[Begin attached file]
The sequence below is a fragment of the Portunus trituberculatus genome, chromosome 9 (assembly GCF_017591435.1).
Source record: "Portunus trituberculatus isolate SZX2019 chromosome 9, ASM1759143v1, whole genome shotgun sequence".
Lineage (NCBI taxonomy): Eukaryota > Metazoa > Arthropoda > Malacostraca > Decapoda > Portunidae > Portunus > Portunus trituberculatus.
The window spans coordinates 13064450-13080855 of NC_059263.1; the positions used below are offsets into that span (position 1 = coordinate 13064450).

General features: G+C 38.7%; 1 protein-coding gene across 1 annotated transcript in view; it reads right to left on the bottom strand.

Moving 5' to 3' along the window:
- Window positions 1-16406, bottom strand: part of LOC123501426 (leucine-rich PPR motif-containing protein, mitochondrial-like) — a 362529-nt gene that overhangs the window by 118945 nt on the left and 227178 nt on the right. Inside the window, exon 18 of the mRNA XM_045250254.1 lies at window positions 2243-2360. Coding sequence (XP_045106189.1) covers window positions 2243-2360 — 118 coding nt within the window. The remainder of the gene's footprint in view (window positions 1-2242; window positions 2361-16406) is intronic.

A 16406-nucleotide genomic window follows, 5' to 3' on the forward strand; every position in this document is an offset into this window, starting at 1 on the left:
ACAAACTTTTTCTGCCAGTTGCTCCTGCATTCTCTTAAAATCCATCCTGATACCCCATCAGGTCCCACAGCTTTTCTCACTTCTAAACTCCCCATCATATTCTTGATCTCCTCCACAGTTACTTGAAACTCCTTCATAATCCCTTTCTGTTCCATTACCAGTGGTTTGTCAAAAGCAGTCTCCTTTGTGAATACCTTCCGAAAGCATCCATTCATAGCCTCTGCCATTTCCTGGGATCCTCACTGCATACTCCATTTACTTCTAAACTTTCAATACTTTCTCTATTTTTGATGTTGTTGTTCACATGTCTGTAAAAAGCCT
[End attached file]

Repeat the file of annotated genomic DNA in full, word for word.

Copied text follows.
The sequence below is a fragment of the Portunus trituberculatus genome, chromosome 9 (assembly GCF_017591435.1).
Source record: "Portunus trituberculatus isolate SZX2019 chromosome 9, ASM1759143v1, whole genome shotgun sequence".
Lineage (NCBI taxonomy): Eukaryota > Metazoa > Arthropoda > Malacostraca > Decapoda > Portunidae > Portunus > Portunus trituberculatus.
The window spans coordinates 13064450-13080855 of NC_059263.1; the positions used below are offsets into that span (position 1 = coordinate 13064450).

General features: G+C 38.7%; 1 protein-coding gene across 1 annotated transcript in view; it reads right to left on the bottom strand.

Moving 5' to 3' along the window:
- Window positions 1-16406, bottom strand: part of LOC123501426 (leucine-rich PPR motif-containing protein, mitochondrial-like) — a 362529-nt gene that overhangs the window by 118945 nt on the left and 227178 nt on the right. Inside the window, exon 18 of the mRNA XM_045250254.1 lies at window positions 2243-2360. Coding sequence (XP_045106189.1) covers window positions 2243-2360 — 118 coding nt within the window. The remainder of the gene's footprint in view (window positions 1-2242; window positions 2361-16406) is intronic.

A 16406-nucleotide genomic window follows, 5' to 3' on the forward strand; every position in this document is an offset into this window, starting at 1 on the left:
ACAAACTTTTTCTGCCAGTTGCTCCTGCATTCTCTTAAAATCCATCCTGATACCCCATCAGGTCCCACAGCTTTTCTCACTTCTAAACTCCCCATCATATTCTTGATCTCCTCCACAGTTACTTGAAACTCCTTCATAATCCCTTTCTGTTCCATTACCAGTGGTTTGTCAAAAGCAGTCTCCTTTGTGAATACCTTCCGAAAGCATCCATTCATAGCCTCTGCCATTTCCTGGGATCCTCACTGCATACTCCATTTACTTCTAAACTTTCAATACTTTCTCTATTTTTGATGTTGTTGTTCACATGTCTGTAAAAAGCCT